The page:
Understanding Team Roles

Within a team, each person plays a specific role. In the same way that a band has different members playing different instruments and playing different tasks within music, each player has a different role essential for a successful team. In a band, you have the drummer keeping time, a bass player keeping rhythm, guitars keeping rhythm and melody, keyboards for special effects and melodies, and vocals for melody. Guitars work together, bass and drums work together, and vocals and piano work together. This works the exact same way in a successful team in an RPG.

The Tank

The tank is the player that is built to take the damage. These characters aren’t often built for damage, but they are built to survive it. The tank character is the character with the highest defense rating and the abilities designed to get the enemy’s attention. The tank is an essential role because it keeps the other characters from getting damaged so they can focus on their own job. But the tank can’t do this alone, he needs help from other people.


The support characters are the ones that are designed to aid the tank. While the tank is taking damage, the support characters are dealing damage to the enemies and increasing party strength. Combat support involves beating up the enemy and dealing damage quickly, but this involves making sure the enemies don’t turn around and start hitting them back. Though fighters and warriors may be able to withstand an enemy beating on them, stealth classes such as rogues and hunters may not be able to survive as easily.

Ranged support involves dealing damage from a distance. This can be very fun for many players, though some people may see it as “cowardly”. Just like with the combat support, you don’t want to grab the enemy’s attention away from the tank. Whether it is a combat or ranged support character, the key is to be able to make sure you don’t deal too much damage and attract the enemy away from the tank.

Crowd Control

A very fun role to play (though overlooked and underappreciated) would be crowd control. Crowd control keeps the enemies under control. If too many enemies are on the team, crowd control will deactivate some of them. If enemies lose interest in the tank and start attacking others, crowd control will stop them from attacking anybody else until the tank can deal with them. Crowd control also makes enemies have a harder time of hitting the team. Crowd control is difficult to play alone most times, but in a team it can be essential to survival.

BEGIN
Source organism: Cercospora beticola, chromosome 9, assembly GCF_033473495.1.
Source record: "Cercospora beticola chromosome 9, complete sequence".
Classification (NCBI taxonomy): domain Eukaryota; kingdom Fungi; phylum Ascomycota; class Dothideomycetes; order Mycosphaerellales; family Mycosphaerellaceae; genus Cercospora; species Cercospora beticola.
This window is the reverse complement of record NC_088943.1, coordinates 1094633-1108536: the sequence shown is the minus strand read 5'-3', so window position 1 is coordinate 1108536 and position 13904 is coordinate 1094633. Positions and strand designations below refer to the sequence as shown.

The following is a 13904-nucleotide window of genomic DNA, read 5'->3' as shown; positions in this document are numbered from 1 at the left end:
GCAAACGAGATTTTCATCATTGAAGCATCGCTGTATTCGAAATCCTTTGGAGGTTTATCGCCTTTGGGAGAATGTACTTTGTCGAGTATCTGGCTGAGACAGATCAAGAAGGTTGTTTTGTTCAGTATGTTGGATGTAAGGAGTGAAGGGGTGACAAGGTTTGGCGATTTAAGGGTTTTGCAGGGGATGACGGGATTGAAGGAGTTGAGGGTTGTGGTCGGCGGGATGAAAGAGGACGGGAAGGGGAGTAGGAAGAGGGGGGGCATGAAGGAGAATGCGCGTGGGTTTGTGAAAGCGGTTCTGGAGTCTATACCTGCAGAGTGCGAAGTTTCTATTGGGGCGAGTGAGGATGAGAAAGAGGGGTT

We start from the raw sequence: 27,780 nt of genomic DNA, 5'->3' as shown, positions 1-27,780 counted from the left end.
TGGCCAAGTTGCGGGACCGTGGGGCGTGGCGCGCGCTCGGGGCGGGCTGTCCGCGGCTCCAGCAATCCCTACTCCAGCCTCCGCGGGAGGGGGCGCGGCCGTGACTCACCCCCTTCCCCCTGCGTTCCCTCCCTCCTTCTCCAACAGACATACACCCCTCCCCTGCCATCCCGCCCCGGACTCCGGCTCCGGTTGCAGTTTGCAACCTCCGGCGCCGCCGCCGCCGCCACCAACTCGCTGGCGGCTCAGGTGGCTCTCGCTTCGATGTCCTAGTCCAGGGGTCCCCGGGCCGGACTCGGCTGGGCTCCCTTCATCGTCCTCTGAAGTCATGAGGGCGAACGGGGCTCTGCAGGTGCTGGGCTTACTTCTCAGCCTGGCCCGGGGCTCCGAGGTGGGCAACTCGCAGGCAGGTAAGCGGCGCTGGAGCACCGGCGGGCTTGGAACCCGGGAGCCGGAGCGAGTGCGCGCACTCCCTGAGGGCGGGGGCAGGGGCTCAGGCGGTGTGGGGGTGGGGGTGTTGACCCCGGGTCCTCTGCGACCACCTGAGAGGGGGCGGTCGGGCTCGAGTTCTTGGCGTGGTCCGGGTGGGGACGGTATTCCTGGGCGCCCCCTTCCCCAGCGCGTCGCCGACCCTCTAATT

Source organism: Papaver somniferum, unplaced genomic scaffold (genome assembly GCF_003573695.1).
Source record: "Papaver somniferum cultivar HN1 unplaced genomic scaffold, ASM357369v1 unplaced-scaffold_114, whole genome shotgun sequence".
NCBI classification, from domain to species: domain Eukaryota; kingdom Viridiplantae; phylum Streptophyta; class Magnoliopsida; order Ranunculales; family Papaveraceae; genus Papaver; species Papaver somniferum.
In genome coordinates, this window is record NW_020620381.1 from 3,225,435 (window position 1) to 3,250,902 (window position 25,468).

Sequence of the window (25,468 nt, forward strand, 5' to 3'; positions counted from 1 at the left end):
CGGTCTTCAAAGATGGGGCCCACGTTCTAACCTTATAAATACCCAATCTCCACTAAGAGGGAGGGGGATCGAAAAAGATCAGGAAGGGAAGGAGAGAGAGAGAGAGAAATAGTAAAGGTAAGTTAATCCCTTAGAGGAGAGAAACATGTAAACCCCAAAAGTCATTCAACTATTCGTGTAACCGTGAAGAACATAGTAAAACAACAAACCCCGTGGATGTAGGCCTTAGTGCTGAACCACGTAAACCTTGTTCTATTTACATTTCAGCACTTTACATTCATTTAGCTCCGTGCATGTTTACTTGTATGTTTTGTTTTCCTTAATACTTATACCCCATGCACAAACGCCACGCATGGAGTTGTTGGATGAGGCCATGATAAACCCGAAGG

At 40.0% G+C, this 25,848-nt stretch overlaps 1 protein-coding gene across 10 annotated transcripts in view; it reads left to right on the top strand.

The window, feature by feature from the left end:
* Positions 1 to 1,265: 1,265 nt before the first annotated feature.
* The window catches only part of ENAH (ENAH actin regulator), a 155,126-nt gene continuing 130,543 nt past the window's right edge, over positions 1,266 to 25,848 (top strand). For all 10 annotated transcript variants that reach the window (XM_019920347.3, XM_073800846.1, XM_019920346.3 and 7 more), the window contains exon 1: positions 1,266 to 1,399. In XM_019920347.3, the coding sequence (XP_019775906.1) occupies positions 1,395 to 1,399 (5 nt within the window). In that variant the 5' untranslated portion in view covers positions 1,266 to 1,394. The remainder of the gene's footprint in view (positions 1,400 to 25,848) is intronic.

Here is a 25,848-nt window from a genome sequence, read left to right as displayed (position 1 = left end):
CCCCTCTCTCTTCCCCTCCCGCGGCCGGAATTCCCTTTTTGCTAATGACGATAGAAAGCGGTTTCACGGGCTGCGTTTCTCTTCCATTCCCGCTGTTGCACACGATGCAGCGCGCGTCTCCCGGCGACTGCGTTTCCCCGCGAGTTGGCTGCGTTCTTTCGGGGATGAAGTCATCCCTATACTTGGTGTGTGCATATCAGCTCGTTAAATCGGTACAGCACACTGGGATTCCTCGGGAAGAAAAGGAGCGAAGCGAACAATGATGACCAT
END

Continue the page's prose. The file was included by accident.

Without a doubt, the healer plays the most vital role in the team. Without the healer, survival is near impossible (if you can survive without a healer, you either have a God-like team or you’re not fighting anything difficult). The healer’s job is to make sure every player stays alive. That means the healer needs to focus primarily on everybody’s health bar, and must be able to cycle through each player effectively. If the healer makes a slip up, you can say goodbye to the team. The healer is personally one of my favorite roles to play, but the call of duty is higher than anybody else’s. Without the healer, the tank can’t do its job, and the support and crowd control are more prone to death. The healer receives the most praise, but also the most blame.


Stealth classes are fun, but are a form of support classes. The stealth classes tend to focus on staying behind or away from the enemies, and often have abilities that allow them to set traps. In some games like Dungeons and Dragons Online, the stealth classes are able to deactivate traps and keep their party safe. These classes are often overlooked by players. A sad trend in increasing in online games, however; the stealth classes are being more and more neglected, and their usefulness is diminishing.

As you can see, every player plays its own, individual role in the team. Understanding your role and knowing how to play it is the most important part of playing an RPG. Without team dynamic and coherency, a team will fall apart. But when every single player plays their role, nothing can stand in their way. From experience, I’ve been in teams where every player knew exactly what they were doing, so we were able to sit there for four or five hours of real time killing powerful enemy after enemy after enemy without ever having to rest. The only rest time we took was the occasional 10 minute break to use the bathroom and grab a snack. Clearly, a powerful team involves knowing your role.


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